Acropolis of Lindos
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Perched atop a sheer cliff, 116 meters high, the Lindos Acropolis on Rhodes is a stunning testament to ancient times. Initially fortified in the 6th century BCE, it now features battlements from the Knights of Saint John. Little remains of its original form.

A Historical Overview

This natural podium offers breathtaking sea views, encased by robust defensive walls and the expanse of the sky. Despite its transformation, the acropolis remains a picturesque landmark, distinct from other ancient structures and blending seamlessly with the local landscape.

Atop the summit, remnants of the Athena Lindia sanctuary, 4th-century BCE temples, grand Hellenistic colonnades, and a Byzantine St. John chapel stand. The Knights of St. John fortified the area with robust walls. Lindos thrived until the 19th century. However, its origins stretch back further, with discoveries ranging from the Neolithic to the Mycenaean era.

In ancient times, Danaus, a Libyan king, fled to Rhodes to escape his rival sibling after losing his throne. There, he founded Lindos. Yet, his story takes a dark turn. Aware of a prophecy that his death would come at his son-in-law’s hand, Danaus commanded his daughters to slay their husbands. All but one followed his orders. Eventually, it was the disobedient daughter’s spouse who fulfilled the grim prophecy, murdering Danaus roughly 4000 years ago.

Lindos, with roots tracing back to the 13th-12th centuries BC, is mentioned in Homer’s «Iliad.» The most credible account, however, points to its establishment in the 10th century BC by Tlepolemus, a Dorian ruler and son of Hercules. The worship of Athena Lindia predates the Greeks, though evidence is scarce. After a fire in 342 BC, the current temple, Propylaea, and grand staircase were constructed, marking the Hellenistic evolution of the site. Despite the introduction of the Zeus Polieus cult in the 3rd century BC, Athena remained the Acropolis’s primary deity.

It’s widely acknowledged that the precise origins and history of the Lindos Acropolis on Rhodes are unclear, mainly due to the scant remains that have survived to this day.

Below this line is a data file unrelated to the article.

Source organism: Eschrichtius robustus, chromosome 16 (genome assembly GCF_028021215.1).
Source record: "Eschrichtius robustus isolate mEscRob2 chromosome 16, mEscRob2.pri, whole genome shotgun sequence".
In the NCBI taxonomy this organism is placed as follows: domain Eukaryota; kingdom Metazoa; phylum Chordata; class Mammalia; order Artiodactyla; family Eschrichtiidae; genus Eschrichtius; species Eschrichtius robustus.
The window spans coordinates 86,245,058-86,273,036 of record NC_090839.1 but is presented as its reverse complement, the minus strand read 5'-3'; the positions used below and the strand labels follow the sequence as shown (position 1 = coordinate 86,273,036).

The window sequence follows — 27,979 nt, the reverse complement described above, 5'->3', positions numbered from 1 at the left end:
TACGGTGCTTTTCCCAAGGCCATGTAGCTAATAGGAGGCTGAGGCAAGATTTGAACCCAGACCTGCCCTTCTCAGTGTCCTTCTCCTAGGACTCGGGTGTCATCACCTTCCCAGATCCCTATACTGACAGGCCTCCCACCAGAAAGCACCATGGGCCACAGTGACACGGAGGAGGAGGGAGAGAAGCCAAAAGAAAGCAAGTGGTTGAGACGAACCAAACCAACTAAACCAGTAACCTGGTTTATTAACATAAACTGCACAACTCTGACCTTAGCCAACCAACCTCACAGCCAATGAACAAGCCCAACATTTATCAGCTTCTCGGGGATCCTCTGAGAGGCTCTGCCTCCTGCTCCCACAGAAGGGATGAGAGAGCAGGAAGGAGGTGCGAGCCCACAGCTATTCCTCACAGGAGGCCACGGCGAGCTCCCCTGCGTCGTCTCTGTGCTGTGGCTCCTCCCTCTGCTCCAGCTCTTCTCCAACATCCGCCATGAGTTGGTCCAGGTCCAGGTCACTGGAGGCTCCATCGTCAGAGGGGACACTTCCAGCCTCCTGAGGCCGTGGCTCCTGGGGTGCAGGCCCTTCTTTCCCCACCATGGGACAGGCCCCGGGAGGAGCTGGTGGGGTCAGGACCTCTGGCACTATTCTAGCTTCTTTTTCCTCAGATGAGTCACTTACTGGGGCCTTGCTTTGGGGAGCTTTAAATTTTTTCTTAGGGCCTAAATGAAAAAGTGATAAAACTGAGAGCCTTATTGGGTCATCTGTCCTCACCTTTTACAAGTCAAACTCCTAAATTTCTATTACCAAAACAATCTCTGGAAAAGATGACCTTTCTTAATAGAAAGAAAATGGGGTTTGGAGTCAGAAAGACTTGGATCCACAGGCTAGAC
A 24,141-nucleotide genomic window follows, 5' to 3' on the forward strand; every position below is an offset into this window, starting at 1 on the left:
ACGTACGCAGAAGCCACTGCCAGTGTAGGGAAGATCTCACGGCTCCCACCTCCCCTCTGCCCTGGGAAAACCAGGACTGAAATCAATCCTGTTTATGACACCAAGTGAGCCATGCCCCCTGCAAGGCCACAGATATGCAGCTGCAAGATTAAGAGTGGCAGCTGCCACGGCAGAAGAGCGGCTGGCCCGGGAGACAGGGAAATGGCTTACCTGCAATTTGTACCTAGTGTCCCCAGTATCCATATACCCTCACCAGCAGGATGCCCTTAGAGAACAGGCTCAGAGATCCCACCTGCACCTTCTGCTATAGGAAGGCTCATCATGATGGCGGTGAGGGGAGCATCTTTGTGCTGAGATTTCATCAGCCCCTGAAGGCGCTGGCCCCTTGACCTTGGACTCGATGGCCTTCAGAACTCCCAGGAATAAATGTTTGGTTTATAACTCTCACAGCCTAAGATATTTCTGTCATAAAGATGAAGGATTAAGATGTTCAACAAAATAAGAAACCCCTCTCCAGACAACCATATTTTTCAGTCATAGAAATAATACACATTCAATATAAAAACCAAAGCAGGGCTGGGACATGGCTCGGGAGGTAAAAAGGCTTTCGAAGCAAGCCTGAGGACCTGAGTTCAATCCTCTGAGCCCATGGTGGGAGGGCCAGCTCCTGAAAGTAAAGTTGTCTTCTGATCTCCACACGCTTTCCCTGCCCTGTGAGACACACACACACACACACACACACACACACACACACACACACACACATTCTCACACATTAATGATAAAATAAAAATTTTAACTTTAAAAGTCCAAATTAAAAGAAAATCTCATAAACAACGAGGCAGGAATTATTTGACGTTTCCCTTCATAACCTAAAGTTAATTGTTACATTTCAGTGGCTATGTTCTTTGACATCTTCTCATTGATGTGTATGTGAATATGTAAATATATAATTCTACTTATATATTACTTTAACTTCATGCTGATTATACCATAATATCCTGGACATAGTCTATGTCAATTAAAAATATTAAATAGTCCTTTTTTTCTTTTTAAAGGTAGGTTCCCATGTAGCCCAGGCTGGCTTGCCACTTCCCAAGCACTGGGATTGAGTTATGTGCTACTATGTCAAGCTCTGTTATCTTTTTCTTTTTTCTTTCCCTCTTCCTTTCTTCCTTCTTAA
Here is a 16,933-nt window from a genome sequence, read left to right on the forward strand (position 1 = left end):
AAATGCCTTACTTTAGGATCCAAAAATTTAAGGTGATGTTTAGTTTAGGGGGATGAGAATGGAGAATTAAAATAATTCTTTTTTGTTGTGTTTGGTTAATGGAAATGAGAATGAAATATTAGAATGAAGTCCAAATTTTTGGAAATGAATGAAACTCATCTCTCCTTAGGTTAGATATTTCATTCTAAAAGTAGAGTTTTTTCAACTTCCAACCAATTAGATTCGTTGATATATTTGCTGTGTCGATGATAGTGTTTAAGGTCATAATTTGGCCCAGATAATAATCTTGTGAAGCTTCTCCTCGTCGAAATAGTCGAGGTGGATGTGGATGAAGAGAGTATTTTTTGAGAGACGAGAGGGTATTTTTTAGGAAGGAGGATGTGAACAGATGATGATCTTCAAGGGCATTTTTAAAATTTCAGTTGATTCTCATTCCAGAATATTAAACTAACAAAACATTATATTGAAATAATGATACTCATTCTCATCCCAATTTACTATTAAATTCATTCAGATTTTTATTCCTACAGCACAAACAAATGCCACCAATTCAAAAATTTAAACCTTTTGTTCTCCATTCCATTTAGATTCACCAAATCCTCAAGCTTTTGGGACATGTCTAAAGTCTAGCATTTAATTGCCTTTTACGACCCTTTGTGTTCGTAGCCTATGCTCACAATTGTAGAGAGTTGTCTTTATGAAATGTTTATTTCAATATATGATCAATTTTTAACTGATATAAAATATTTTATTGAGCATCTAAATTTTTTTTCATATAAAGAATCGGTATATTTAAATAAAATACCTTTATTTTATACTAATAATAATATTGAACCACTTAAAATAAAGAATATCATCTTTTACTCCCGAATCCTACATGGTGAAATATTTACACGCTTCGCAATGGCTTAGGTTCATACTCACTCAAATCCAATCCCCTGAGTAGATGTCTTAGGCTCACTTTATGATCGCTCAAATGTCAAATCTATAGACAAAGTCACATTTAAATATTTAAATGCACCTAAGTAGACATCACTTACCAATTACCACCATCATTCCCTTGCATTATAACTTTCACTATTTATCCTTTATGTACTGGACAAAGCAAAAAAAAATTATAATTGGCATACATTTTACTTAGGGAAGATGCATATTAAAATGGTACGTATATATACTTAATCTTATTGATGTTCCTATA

Main Attractions

Modern visitors must ascend a steep path with 34 steps, mimicking the ancient approach, to reach the historic remnants aloft. Presently, one can observe fragments of ancient structures within the Acropolis.

  • Doric Temple of Athena Lindia. Constructed around the 4th century BCE, this temple stands on an older sacred site. It houses an offering table and the base of the very first Athena statue.
  • Sanctuary Propylaea. Built in the 4th century BCE, a grand staircase leads to a D-shaped platform and a wall with five gateways.
  • Hellenistic Stoa. Dating back to the 3rd century BCE, this 87-meter long structure featured 42 columns and had prominent side wings.
  • A prominent depiction of a Rhodian warship from around 180 BCE features a prow adorned with a sculpture of General Hagesander, crafted by Pythokritos.
  • An ancient Hellenistic staircase, dating back to the 2nd century BCE, guides visitors towards the main archaeological site of the Acropolis.
  • The ruins of a Roman temple possibly dedicated to Emperor Diocletian and estimated to be from around 300 AD.
  • The Knights of Saint John constructed their castle around 1317, building upon ancient Byzantine fortifications.
  • A Greek Orthodox Church dedicated to Saint John dates back to the 14th and 13th centuries, erected over the remains of an earlier sanctuary that may have its roots in the 6th century.
  • An antique theater was established on the northwest side of a hill, with a nearby Tetrapylon structure, likely serving religious ceremonial purposes.
  • For those interested in exploring ancient family sepulchres, Lindos offers access to the illustrious Arhocrates and Cleovoulos tombs.

From Faliraki, an hourly bus service provides transportation to Lindos. Once there, follow the signs and a map to reach your destination. Visitors from other cities should look for buses heading towards Lindos. If you’re starting from Rhodes, a shuttle from the central station will take you to the Acropolis.


  • Ensure you carry a hat and some water with you. The summit provides no shade, and the sun-heated rocks can make the air even hotter.
  • Wear comfortable footwear with a non-slip sole for your walk.
  • Keep a close watch on any children with you, as the site can be slippery and there are numerous drop-offs and loose rocks underfoot.
  • The climb to the hilltop is strenuous. Consider skipping the climb if you have any musculoskeletal or blood pressure issues.
  • Sometimes, adventurers are tempted to climb or descend cliffs using donkeys. However, safety can be compromised. Walking may be the safer option.
  • For a more pleasant experience, consider arriving early morning. This allows you to avoid crowds and the intense heat of the sun.